‘Bandstand’ is a show for all ages, backgrounds about WWII vets

Updated June 25, 2017 - 6:55 pm

NEW YORK — This is where it lands for the boys in the Donny Nova Band. Fiery front man Pfc. Donny Novitzki, is singing – and at times, spraying – the song “Nobody.” His backing musicians of fellow World War II vets are stomping, spinning, and most impressively, playing their instruments live all the while.

“You know who tells me ‘No?’”asks lead actor Corey Cott, playing Novitzki, as he tugs his suspenders. “You know who tells me, ‘I don’t think so?’


The song closes the first act of “Bandstand” at Bernard B. Jacobs Theater on Broadway, and serves as the upstart musical’s mantra. More than four years after its first showcases in Las Vegas, the musical conceived by Vegas residents (and Broadway newcomers) Richard Oberacker and Rob Taylor has won a Tony Award; just released its big-band cast recording, and business is blooming.

The show’s appeal was evident the night of June 16, with a standing-room-only crowd that roared at the end of each number. Sales have crept skyward since the cast performed “Nobody” on the June 11 Tony Awards telecast on CBS , when it was announced that director Andy Blankenbuehler had won the Tony for Best Choreography (he’s also won for “Hamilton,” lending further artistic credence).

“The show is ‘frozen’ now,” says Oberacker, the music director of “Ka” at MGM Grand and wrote the show’s music and teamed with Taylor (the violinist from “Disney’s The Lion King” and “Steve Wynn’s Showstoppers,” among others) on the book and lyrics. “You’re always putting thought to changes, cuts, but to do that, you need rehearsals and that is costly. Right now, our money is better spent on advertising and PR.”

“Bandstand” is a World War II musical, but over coffee in Times Square one recent afternoon,Oberacker and Taylor emphasize that the production is not exclusively about veterans.

“We wanted to make a statement in this period and do a musical that had meaning and style,” Oberacker says. “It’s very much like the old MGM musicals of that time, and the Rodgers & Hammerstein musicals, with working-class Americans in the center. World War II was happening in that time line, but we do not want the only message to be about war – we have been at war for about 15 years now. There is war fatigue in this country.”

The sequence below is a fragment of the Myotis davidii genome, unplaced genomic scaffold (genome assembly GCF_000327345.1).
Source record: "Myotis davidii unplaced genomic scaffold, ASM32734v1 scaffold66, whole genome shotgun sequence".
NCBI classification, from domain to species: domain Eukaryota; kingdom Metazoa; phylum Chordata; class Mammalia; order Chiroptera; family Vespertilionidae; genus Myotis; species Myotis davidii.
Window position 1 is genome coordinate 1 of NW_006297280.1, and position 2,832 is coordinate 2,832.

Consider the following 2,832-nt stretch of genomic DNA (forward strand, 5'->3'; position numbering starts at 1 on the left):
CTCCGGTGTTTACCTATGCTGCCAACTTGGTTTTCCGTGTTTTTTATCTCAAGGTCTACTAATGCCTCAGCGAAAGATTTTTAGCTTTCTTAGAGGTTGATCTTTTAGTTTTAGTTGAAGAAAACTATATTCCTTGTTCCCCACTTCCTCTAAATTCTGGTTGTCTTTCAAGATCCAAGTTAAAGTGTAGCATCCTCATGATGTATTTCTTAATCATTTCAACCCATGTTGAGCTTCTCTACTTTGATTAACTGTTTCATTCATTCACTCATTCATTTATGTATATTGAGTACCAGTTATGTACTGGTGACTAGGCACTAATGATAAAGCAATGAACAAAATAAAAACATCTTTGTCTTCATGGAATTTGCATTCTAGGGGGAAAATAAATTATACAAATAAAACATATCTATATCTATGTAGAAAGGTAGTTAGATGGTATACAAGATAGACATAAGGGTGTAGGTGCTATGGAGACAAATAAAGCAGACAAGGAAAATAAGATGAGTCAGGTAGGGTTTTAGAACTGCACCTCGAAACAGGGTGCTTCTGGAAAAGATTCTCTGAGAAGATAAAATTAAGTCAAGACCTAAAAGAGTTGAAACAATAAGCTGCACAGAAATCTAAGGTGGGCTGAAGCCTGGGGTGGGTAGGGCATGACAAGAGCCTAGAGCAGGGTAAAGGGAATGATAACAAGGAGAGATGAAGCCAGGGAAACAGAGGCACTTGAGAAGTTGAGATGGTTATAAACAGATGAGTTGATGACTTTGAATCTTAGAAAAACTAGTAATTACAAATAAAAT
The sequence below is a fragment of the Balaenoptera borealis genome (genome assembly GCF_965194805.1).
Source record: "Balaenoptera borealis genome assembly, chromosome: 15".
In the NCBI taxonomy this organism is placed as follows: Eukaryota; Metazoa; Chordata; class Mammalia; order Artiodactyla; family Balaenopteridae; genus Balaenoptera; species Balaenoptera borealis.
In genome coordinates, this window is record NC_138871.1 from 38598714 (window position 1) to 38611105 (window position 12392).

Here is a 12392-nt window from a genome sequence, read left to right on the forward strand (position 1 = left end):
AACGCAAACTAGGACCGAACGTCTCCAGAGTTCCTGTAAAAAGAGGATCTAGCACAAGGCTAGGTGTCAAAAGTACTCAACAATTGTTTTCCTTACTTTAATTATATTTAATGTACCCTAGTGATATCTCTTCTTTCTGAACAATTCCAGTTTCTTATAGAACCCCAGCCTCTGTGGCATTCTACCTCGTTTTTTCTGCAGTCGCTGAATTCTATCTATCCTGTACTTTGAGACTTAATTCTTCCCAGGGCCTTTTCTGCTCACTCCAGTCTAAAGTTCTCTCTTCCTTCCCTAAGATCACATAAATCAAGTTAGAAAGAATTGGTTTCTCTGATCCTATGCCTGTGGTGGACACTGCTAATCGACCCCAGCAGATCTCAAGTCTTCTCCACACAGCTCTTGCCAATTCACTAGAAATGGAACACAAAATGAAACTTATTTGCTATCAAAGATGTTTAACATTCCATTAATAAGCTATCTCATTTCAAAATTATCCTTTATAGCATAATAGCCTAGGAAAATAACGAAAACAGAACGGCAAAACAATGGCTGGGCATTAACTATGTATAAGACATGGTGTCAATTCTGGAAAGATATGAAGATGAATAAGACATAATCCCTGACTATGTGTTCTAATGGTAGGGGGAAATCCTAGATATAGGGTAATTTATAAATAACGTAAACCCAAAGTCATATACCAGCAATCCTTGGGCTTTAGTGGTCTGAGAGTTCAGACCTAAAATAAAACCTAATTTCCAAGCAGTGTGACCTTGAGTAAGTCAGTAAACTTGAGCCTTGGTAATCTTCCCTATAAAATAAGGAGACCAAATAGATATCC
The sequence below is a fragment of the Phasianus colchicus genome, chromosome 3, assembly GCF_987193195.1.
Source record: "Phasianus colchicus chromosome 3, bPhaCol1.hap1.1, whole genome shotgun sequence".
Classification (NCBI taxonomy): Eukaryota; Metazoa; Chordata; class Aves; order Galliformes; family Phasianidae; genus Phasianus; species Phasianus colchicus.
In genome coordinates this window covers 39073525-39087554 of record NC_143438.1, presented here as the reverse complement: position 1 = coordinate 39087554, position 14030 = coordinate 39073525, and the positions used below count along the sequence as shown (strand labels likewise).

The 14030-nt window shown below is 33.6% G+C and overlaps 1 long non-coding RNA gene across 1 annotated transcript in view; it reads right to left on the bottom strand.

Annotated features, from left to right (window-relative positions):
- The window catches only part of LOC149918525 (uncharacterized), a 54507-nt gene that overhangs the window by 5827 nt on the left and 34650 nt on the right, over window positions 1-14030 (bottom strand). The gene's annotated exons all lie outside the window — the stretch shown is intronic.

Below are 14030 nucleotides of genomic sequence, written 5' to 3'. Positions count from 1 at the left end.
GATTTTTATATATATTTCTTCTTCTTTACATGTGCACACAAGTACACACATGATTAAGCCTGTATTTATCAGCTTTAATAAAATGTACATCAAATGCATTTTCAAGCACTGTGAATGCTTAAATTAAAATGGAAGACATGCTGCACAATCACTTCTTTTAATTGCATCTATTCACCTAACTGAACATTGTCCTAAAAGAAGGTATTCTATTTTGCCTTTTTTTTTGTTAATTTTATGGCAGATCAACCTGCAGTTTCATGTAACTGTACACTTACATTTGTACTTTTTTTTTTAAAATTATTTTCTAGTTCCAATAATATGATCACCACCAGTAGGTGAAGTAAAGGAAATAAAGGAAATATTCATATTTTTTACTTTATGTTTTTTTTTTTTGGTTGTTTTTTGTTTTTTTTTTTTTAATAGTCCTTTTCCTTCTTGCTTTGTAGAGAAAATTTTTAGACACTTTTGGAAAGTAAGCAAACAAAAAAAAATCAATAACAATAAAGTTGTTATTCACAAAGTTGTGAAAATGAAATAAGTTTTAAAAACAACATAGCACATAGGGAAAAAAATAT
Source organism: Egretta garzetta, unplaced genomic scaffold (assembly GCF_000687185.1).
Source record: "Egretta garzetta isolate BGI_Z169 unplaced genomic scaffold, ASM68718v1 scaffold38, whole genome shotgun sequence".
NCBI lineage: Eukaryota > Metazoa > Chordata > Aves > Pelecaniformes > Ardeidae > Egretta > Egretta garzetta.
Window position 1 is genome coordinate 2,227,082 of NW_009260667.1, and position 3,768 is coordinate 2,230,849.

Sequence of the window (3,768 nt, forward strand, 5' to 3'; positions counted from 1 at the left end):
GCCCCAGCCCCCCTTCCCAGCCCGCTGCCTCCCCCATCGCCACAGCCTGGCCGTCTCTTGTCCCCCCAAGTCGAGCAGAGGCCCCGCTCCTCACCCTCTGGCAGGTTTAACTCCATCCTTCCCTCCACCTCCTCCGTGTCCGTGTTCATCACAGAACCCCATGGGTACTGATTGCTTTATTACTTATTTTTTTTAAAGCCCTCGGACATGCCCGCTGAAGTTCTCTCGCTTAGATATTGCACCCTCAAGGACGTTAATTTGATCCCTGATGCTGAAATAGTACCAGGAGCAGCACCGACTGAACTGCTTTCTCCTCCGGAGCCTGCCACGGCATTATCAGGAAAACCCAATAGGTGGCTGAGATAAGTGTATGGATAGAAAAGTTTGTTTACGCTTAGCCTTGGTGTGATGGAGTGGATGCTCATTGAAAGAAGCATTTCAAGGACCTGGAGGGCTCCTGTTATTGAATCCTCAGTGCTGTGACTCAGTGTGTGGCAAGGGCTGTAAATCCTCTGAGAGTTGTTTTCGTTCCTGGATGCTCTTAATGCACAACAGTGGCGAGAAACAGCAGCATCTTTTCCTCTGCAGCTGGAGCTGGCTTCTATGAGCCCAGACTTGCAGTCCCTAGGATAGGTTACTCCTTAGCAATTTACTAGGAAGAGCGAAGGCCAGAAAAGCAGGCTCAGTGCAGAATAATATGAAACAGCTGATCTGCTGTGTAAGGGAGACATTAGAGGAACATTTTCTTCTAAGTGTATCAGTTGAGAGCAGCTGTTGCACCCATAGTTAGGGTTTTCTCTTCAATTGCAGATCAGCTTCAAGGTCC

The musical touches on themes not discussed in the era of World War II, particularly Post-Traumatic Stress Disorder and alcoholism. The connection has led to a charity partnership with the Got Your 6 organization (military slang for “I’ve got your back,” a reference to 6 o’clock being a pilot’s rear position).

Got Your 6 spokeswoman and former Second Lady Jill Biden received a standing ovation when introducing the cast at the Tony Awards, further strengthening the bond between the musical’s story and real-life veterans. The show’s marketing uses the Got Your 6 logo on its merchandise, and the portrayal of these conflicted, affected former servicemen hits home. A few vets in the audience wiped tears from their faces at the end of performance I attended June 16 .

“We are telling their story, and we have also heard their stories after they have seen the show,” Oberacker says. “But we do not want to be pigeon-holed, either.

Oberacker and Taylor both emphasized that “Bandstand” was not in line with the flood ofwar-centered films such as “Deer Hunter,” “Apocalypse Now,” or “Born on the 4th of July.” “What we wanted to do was say this is going on in World War II, with issues that could change people’s lives,” Oberacker said. “These issues have been there forever, since one caveman hit another caveman with a stick.”

The show’s sales have pitched enough that the show should have a strong summer and last at least through the end of the year. Broadway is slammed with great musicals at the moment, especially “Dear Evan Hansen,” the rock production centered on a teenage with a social anxiety disorder. The show won the Tony for Best Musical; its story skews to a younger audience.

“Bandstand’s” appeal to older theater-goers makes it “the answer to ‘Dear Evan Hansen,’ a complement to it,” Oberacker says. “It’s fresh and new, and we feel we are that, too. We have an American story with emotional impact, and you can lose yourself in a different period.” But the appeal of live talent, and a sharp and smartly conceived story, defies time. So does “Bandstand.”

As they say around here, set it to music.

John Katsilometes’ column runs daily in the A section. Contact him at jkatsilometes@reviewjournal.com. Follow @johnnykats on Twitter, @JohnnyKats1 on Instagram.

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